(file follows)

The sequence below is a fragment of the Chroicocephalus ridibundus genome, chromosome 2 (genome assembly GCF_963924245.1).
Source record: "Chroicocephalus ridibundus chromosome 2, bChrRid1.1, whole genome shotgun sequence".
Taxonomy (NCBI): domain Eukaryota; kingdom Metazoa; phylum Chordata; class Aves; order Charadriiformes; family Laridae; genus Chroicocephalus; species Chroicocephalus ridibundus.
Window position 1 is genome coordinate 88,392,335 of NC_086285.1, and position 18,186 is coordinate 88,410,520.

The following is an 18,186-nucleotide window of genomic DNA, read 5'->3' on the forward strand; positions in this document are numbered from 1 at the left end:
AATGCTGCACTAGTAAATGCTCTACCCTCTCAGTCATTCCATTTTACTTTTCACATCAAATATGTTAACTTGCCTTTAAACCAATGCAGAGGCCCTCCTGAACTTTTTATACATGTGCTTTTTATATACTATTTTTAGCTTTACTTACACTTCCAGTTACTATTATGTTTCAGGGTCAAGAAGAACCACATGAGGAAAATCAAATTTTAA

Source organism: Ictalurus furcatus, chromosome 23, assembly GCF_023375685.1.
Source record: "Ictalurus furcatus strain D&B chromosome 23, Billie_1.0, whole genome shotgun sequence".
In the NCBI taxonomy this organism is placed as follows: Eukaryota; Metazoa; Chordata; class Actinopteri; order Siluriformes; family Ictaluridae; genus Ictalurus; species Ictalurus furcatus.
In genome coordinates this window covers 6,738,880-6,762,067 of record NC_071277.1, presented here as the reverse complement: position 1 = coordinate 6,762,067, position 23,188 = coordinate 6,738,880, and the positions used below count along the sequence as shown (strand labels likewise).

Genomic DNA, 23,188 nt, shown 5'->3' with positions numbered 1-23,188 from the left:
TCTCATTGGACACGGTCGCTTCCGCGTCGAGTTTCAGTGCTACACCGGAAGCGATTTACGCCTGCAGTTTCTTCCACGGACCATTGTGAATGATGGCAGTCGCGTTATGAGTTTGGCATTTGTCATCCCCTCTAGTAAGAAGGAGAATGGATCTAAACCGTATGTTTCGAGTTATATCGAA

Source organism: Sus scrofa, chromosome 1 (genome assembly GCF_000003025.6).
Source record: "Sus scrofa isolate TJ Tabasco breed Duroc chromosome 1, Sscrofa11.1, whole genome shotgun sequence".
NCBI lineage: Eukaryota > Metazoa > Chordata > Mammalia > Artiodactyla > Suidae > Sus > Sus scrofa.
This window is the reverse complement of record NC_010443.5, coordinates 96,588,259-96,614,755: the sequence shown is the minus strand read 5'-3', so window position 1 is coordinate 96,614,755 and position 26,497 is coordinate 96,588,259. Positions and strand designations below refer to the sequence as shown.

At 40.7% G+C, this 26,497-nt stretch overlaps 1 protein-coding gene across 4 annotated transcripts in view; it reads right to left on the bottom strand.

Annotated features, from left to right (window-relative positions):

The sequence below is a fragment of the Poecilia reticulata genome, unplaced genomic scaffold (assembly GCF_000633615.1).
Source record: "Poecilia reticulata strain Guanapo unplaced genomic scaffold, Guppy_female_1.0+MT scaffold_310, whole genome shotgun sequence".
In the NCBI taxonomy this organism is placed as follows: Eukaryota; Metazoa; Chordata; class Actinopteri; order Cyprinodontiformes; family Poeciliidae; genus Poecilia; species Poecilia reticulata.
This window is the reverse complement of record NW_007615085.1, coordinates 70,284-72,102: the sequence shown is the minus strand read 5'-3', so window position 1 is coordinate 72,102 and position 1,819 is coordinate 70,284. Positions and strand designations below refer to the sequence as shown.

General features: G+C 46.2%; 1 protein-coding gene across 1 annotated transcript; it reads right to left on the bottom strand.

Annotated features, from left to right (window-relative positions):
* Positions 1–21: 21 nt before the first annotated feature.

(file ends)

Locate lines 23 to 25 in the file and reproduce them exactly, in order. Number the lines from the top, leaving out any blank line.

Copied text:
General features: G+C 46.2%; 1 protein-coding gene across 1 annotated transcript; it reads right to left on the bottom strand.

Annotated features, from left to right (window-relative positions):
* Positions 1–21: 21 nt before the first annotated feature.